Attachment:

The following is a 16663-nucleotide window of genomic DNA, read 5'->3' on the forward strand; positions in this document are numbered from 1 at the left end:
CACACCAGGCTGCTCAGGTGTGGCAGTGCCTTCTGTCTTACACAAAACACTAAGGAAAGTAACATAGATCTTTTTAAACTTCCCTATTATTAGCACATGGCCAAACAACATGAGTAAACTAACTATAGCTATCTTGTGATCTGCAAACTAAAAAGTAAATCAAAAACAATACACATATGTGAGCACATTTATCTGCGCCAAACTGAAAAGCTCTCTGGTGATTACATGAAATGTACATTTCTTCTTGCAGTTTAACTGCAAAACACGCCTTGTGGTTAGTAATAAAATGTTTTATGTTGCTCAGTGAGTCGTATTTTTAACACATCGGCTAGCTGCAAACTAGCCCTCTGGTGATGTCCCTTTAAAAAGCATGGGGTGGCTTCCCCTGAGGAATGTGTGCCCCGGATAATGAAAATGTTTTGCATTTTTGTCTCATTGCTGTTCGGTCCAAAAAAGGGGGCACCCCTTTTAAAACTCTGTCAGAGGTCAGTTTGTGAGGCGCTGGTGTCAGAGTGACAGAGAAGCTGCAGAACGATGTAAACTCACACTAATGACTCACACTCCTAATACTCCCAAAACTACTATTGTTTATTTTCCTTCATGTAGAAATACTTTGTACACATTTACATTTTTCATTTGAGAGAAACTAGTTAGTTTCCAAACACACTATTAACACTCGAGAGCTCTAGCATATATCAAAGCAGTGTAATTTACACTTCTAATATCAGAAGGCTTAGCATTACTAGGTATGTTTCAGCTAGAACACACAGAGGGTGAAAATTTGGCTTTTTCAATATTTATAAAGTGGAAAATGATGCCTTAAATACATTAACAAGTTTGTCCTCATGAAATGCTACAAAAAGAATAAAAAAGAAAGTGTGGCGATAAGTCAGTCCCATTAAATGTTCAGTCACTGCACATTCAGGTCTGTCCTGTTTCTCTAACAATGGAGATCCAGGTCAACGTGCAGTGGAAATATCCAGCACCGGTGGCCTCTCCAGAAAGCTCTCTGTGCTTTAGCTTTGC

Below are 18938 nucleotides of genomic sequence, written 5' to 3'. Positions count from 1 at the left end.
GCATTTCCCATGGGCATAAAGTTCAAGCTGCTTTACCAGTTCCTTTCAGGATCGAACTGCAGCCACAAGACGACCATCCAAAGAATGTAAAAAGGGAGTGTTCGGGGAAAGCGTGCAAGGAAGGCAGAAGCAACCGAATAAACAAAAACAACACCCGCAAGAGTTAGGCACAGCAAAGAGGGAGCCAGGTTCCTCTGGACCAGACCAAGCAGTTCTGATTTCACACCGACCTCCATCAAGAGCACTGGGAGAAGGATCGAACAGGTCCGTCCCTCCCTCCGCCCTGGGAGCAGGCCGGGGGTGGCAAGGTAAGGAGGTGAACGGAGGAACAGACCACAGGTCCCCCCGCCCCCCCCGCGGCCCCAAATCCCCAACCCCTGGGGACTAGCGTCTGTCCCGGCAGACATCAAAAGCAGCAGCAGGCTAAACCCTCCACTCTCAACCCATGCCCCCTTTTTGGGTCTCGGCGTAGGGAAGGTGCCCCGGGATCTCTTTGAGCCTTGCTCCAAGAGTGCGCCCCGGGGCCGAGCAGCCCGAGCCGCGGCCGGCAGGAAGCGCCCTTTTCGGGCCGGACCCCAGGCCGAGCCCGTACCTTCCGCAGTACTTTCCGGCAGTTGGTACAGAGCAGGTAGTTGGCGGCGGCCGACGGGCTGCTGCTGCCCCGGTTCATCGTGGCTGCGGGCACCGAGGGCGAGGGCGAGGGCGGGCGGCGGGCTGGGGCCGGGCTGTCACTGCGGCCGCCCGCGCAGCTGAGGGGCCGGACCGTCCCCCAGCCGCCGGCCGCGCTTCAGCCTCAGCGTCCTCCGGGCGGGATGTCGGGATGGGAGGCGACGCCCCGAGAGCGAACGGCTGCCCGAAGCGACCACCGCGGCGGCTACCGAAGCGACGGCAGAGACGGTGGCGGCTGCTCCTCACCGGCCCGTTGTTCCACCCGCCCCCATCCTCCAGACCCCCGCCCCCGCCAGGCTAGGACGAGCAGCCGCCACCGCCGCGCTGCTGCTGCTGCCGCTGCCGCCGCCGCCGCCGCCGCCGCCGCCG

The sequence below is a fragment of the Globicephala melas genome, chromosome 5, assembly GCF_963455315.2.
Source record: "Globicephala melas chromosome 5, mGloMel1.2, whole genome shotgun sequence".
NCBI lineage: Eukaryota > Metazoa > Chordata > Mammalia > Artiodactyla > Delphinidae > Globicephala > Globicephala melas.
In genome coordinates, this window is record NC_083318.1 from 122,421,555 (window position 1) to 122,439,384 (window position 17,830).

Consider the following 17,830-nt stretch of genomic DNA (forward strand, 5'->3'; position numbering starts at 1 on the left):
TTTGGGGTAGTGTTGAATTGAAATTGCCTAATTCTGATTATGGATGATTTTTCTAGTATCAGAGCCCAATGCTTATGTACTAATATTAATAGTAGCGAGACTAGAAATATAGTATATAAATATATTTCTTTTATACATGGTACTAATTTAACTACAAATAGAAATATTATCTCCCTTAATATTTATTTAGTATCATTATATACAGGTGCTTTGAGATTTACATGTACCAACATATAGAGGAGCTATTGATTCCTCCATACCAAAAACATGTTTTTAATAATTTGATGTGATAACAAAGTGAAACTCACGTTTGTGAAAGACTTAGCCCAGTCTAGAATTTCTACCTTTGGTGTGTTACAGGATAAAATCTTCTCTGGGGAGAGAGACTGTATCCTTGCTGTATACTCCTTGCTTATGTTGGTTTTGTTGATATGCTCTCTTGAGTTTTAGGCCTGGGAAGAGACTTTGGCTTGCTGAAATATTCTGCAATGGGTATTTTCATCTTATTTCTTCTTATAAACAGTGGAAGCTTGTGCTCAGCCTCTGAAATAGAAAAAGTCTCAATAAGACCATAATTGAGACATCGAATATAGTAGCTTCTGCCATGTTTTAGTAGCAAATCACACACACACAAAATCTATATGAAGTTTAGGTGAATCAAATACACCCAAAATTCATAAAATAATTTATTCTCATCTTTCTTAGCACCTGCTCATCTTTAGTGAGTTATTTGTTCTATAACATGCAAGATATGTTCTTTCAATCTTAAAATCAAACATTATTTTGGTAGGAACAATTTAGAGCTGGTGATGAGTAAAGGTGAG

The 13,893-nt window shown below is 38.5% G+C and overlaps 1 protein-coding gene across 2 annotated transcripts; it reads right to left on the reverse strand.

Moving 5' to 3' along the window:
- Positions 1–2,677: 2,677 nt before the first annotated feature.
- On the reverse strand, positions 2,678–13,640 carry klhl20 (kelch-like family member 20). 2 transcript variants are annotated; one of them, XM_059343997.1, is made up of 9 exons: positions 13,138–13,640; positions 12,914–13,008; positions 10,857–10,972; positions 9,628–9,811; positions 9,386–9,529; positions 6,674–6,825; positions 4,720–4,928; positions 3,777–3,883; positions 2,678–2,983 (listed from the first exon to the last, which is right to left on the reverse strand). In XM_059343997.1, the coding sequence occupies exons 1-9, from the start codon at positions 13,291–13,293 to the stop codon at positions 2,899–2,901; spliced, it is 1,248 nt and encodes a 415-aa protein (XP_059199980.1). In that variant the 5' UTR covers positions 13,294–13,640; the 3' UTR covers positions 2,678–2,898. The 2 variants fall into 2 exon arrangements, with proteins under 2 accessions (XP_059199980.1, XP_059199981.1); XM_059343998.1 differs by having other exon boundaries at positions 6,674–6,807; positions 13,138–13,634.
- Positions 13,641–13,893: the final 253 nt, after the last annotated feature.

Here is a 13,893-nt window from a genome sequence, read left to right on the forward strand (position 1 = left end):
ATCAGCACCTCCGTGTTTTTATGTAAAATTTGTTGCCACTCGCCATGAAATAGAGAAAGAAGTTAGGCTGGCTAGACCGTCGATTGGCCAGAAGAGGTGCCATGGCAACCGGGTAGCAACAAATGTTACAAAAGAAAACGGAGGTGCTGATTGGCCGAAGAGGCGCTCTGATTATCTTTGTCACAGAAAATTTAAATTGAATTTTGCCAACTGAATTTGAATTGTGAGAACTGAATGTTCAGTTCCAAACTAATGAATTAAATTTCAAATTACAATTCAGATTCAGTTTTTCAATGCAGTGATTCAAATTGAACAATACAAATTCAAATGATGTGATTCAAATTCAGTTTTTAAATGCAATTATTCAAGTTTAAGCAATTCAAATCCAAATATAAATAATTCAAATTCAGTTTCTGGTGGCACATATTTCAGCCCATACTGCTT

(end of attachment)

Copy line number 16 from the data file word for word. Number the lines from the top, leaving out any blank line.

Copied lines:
Here is a 13,893-nt window from a genome sequence, read left to right on the forward strand (position 1 = left end):